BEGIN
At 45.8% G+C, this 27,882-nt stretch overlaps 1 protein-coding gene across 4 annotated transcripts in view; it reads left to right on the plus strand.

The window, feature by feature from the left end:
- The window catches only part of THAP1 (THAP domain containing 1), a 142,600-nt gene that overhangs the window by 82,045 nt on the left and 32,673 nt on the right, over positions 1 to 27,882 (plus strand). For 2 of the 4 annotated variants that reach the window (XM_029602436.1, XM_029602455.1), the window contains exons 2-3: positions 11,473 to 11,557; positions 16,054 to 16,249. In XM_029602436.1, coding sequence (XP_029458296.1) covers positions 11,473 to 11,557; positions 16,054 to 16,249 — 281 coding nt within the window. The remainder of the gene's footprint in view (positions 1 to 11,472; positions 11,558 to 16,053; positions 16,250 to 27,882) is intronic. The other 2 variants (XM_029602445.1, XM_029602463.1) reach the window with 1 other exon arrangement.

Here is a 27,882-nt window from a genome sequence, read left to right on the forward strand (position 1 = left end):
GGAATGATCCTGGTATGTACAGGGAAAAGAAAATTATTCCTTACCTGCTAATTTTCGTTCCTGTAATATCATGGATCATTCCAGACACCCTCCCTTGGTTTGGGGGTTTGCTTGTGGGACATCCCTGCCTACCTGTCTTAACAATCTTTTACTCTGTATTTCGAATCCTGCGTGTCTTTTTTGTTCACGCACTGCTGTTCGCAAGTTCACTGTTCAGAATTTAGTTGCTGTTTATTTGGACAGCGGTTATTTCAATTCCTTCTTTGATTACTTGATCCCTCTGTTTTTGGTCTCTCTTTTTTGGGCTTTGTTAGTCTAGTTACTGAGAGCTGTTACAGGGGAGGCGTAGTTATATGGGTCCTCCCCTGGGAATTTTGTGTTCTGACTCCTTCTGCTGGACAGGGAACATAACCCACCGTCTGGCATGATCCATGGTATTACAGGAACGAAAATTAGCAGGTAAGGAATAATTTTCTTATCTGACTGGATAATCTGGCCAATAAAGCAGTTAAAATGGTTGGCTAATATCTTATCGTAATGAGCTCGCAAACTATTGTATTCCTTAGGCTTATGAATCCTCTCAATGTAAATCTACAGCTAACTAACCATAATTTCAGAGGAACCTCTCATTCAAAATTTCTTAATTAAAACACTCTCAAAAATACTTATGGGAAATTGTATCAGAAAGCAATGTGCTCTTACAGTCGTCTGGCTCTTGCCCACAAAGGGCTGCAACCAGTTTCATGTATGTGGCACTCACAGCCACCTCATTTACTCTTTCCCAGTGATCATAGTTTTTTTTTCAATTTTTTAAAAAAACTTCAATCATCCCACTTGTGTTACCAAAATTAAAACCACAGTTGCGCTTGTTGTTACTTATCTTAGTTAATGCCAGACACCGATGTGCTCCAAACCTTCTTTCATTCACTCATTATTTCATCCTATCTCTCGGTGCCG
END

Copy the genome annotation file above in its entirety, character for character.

At 45.8% G+C, this 27,882-nt stretch overlaps 1 protein-coding gene across 4 annotated transcripts in view; it reads left to right on the plus strand.

The window, feature by feature from the left end:
- The window catches only part of THAP1 (THAP domain containing 1), a 142,600-nt gene that overhangs the window by 82,045 nt on the left and 32,673 nt on the right, over positions 1 to 27,882 (plus strand). For 2 of the 4 annotated variants that reach the window (XM_029602436.1, XM_029602455.1), the window contains exons 2-3: positions 11,473 to 11,557; positions 16,054 to 16,249. In XM_029602436.1, coding sequence (XP_029458296.1) covers positions 11,473 to 11,557; positions 16,054 to 16,249 — 281 coding nt within the window. The remainder of the gene's footprint in view (positions 1 to 11,472; positions 11,558 to 16,053; positions 16,250 to 27,882) is intronic. The other 2 variants (XM_029602445.1, XM_029602463.1) reach the window with 1 other exon arrangement.

Here is a 27,882-nt window from a genome sequence, read left to right on the forward strand (position 1 = left end):
GGAATGATCCTGGTATGTACAGGGAAAAGAAAATTATTCCTTACCTGCTAATTTTCGTTCCTGTAATATCATGGATCATTCCAGACACCCTCCCTTGGTTTGGGGGTTTGCTTGTGGGACATCCCTGCCTACCTGTCTTAACAATCTTTTACTCTGTATTTCGAATCCTGCGTGTCTTTTTTGTTCACGCACTGCTGTTCGCAAGTTCACTGTTCAGAATTTAGTTGCTGTTTATTTGGACAGCGGTTATTTCAATTCCTTCTTTGATTACTTGATCCCTCTGTTTTTGGTCTCTCTTTTTTGGGCTTTGTTAGTCTAGTTACTGAGAGCTGTTACAGGGGAGGCGTAGTTATATGGGTCCTCCCCTGGGAATTTTGTGTTCTGACTCCTTCTGCTGGACAGGGAACATAACCCACCGTCTGGCATGATCCATGGTATTACAGGAACGAAAATTAGCAGGTAAGGAATAATTTTCTTATCTGACTGGATAATCTGGCCAATAAAGCAGTTAAAATGGTTGGCTAATATCTTATCGTAATGAGCTCGCAAACTATTGTATTCCTTAGGCTTATGAATCCTCTCAATGTAAATCTACAGCTAACTAACCATAATTTCAGAGGAACCTCTCATTCAAAATTTCTTAATTAAAACACTCTCAAAAATACTTATGGGAAATTGTATCAGAAAGCAATGTGCTCTTACAGTCGTCTGGCTCTTGCCCACAAAGGGCTGCAACCAGTTTCATGTATGTGGCACTCACAGCCACCTCATTTACTCTTTCCCAGTGATCATAGTTTTTTTTTCAATTTTTTAAAAAAACTTCAATCATCCCACTTGTGTTACCAAAATTAAAACCACAGTTGCGCTTGTTGTTACTTATCTTAGTTAATGCCAGACACCGATGTGCTCCAAACCTTCTTTCATTCACTCATTATTTCATCCTATCTCTCGGTGCCG